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Types of Skin Cancer

Every year, an estimated one million cases of skin cancer occur in the U.S., and approximately 8,000 to 9,000 of these cases are terminal.  There are three types of skin cancer "“ basal cell carcinoma, squamous cell carcinoma and melanoma.  Non-melanoma cancers are generally treatable and rarely fatal, but melanoma carries a disproportionately high mortality rate. 

Melanoma is the most serious form of skin cancer, but if it is diagnosed and removed while it is still thin and limited to the outermost skin layer, the prognosis is very good.  The skin has several layers, but the two main layers are the epidermis and the dermis.  Skin cancer begins in the upper or outer layer of the skin, the epidermis.  In 2005 alone, about 59,580 Americans will be diagnosed with melanoma, causing nearly 80 percent of skin cancer deaths. 

Within the three types of skin cancer are subcategories.  Melanomas fall into four types of skin cancer, including superficial spreading melanoma, lentigo maligna, acral lentiginous melanoma and nodular melanoma.  It is important to be able to recognize all types of skin cancer in order to catch them in early stages before the condition has worsened.  People with high risk factors should be especially aware of any developing types of skin cancer.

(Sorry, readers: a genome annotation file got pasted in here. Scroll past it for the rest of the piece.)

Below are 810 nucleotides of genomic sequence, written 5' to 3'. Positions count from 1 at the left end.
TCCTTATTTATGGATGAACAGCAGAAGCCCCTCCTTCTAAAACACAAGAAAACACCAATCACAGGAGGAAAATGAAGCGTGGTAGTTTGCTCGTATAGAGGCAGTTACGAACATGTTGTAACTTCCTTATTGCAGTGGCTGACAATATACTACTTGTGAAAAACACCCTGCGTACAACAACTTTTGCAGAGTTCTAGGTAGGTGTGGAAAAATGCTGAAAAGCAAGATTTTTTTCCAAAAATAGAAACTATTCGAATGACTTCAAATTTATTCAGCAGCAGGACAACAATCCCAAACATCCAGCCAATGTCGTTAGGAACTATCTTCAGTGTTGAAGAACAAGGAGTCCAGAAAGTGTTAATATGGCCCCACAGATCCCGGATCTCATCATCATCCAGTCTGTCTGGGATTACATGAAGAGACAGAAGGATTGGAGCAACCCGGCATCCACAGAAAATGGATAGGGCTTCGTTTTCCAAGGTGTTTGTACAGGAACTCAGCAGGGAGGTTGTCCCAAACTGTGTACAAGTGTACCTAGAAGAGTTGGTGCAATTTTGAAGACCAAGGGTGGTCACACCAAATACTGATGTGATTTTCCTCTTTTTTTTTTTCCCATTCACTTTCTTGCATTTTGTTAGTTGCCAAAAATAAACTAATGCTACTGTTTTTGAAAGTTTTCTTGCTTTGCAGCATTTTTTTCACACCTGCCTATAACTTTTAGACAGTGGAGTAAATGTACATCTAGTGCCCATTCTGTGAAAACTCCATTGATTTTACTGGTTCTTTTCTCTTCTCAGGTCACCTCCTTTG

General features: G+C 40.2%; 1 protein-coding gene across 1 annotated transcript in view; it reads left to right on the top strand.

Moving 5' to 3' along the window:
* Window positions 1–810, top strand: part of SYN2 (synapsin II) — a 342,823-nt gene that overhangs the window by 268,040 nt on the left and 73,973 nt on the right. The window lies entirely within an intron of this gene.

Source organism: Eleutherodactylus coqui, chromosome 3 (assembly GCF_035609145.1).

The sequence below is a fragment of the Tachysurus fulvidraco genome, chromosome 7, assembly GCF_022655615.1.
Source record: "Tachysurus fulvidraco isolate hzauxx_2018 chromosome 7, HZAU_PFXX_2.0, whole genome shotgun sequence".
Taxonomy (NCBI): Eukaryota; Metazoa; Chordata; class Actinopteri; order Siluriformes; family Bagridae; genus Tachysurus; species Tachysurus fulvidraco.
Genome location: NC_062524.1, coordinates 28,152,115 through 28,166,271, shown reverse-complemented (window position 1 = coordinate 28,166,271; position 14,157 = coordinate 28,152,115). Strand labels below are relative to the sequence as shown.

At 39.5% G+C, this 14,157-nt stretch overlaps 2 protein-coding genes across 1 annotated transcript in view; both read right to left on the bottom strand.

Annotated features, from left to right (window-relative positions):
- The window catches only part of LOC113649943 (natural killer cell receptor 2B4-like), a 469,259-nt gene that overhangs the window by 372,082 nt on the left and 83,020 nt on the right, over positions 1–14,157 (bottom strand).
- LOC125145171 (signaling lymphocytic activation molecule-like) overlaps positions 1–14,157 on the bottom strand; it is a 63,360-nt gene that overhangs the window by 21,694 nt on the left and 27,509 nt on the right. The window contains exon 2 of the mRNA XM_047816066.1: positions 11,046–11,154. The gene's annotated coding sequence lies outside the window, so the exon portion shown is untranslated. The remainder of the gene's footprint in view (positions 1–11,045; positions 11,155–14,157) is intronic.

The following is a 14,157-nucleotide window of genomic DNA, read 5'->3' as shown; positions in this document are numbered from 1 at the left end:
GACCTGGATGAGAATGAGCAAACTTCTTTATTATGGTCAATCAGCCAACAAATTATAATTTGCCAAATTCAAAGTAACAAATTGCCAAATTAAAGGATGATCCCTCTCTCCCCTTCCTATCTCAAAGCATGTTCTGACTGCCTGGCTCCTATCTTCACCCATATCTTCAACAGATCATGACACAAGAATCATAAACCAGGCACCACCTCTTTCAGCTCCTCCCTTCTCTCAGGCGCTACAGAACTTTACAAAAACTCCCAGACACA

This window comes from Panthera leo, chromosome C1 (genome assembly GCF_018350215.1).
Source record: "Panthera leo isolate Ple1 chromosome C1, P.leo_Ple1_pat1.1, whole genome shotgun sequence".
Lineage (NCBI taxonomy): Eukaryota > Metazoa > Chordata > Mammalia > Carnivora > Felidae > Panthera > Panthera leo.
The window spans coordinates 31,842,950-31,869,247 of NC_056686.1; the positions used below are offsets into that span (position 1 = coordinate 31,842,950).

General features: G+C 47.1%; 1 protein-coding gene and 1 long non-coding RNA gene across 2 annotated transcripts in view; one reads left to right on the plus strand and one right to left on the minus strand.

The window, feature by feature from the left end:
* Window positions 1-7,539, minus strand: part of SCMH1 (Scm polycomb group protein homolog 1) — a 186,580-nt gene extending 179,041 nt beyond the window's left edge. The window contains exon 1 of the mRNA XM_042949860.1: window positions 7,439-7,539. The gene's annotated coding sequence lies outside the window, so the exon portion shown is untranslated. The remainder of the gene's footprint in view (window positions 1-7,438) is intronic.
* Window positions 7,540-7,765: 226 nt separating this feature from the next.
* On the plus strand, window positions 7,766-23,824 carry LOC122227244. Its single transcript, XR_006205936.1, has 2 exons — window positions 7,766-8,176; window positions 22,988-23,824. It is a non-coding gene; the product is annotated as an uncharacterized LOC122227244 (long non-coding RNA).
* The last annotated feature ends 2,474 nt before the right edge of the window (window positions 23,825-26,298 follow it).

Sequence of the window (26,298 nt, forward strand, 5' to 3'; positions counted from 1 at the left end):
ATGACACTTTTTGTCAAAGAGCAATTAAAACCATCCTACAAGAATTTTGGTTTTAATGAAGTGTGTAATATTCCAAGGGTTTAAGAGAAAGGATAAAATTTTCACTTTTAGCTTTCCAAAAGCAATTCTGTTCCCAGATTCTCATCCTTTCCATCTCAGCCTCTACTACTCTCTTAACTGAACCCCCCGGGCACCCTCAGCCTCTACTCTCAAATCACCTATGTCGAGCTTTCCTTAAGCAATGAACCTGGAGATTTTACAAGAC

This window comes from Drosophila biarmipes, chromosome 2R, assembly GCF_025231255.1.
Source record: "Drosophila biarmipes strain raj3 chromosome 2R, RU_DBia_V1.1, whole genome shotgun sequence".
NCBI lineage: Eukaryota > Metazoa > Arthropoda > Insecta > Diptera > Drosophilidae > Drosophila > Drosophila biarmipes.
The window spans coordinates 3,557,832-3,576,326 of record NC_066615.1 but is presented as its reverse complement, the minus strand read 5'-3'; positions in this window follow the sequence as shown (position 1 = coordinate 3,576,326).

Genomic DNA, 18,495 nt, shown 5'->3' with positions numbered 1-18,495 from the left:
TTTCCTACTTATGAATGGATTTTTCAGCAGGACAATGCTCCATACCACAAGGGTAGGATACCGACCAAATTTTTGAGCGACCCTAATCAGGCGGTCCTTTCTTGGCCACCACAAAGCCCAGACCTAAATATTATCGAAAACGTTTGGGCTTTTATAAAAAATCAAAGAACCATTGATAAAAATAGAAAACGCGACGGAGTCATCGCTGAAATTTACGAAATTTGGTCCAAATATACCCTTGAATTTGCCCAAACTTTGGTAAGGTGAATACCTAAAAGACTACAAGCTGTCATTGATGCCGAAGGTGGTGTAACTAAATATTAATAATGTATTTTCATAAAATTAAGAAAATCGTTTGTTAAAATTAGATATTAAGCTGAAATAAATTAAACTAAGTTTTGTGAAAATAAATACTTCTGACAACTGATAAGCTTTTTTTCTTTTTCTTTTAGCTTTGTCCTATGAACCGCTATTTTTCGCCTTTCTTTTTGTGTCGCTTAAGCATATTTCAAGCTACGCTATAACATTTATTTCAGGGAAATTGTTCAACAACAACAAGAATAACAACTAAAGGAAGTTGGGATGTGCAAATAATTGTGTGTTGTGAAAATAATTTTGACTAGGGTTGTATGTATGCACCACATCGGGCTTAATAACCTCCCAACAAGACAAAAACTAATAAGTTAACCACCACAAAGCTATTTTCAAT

Skin is often categorized into six risks types, with Types 1 and 2 being at the highest risk for skin cancer "“ people who tan slowly and burn easily.  In addition to skin types, genetics can predispose a person to develop skin cancer themselves if there is a family history.  More studies are being performed to determine genetic markers for melanoma, but about one in every ten patients diagnosed has a family member with a history of the disease.  Aging increases a person's susceptibility to skin cancer because of the cumulative effect combined with a weakened immune response to attack and destroy abnormal cells as efficiently.

The superficial spreading melanoma is the most common type of melanoma skin cancer, accounting for about 70 percent of all cases.  Traveling along the top layer of the skin for awhile before penetrating deeper, like other classic signs of various types of skin cancer, a patient should recognize the appearance of a flat or slightly raised discolored patch that has irregular borders.  Color of the mole varies and can have areas of tan, brown, black, red, blue or white. 

Eighty percent of non-melanoma types of skin cancer occurs on the upper trunk, the head and the neck, so it is extremely important to use sunscreen liberally at all time, in addition to a hat, shirt and sunglasses, and to avoid prolonged exposure to sunlight when possible.  Skin cancer can take many forms, and a doctor should examine anything suspicious.  Fortunately, the most common types of skin cancer are non-melanoma forms, which often appear as a change in the skin.  Chances of recovery depends most on the stage of the cancer and the type of treatment used to remove the cancer, but treatment options will be influenced by the types of skin cancer, size and location and the patient's general health. 

Skin cancer has become the most common form of cancer in the U.S., and cases of the deadliest types of skin cancer, melanoma, have doubled in the past 30 years.  Prolonged or unprotected exposure to ultraviolet rays can put a person at high risk for developing different types of skin cancer, as well as result in undesired cosmetic appearances, such as wrinkled or discolored skin.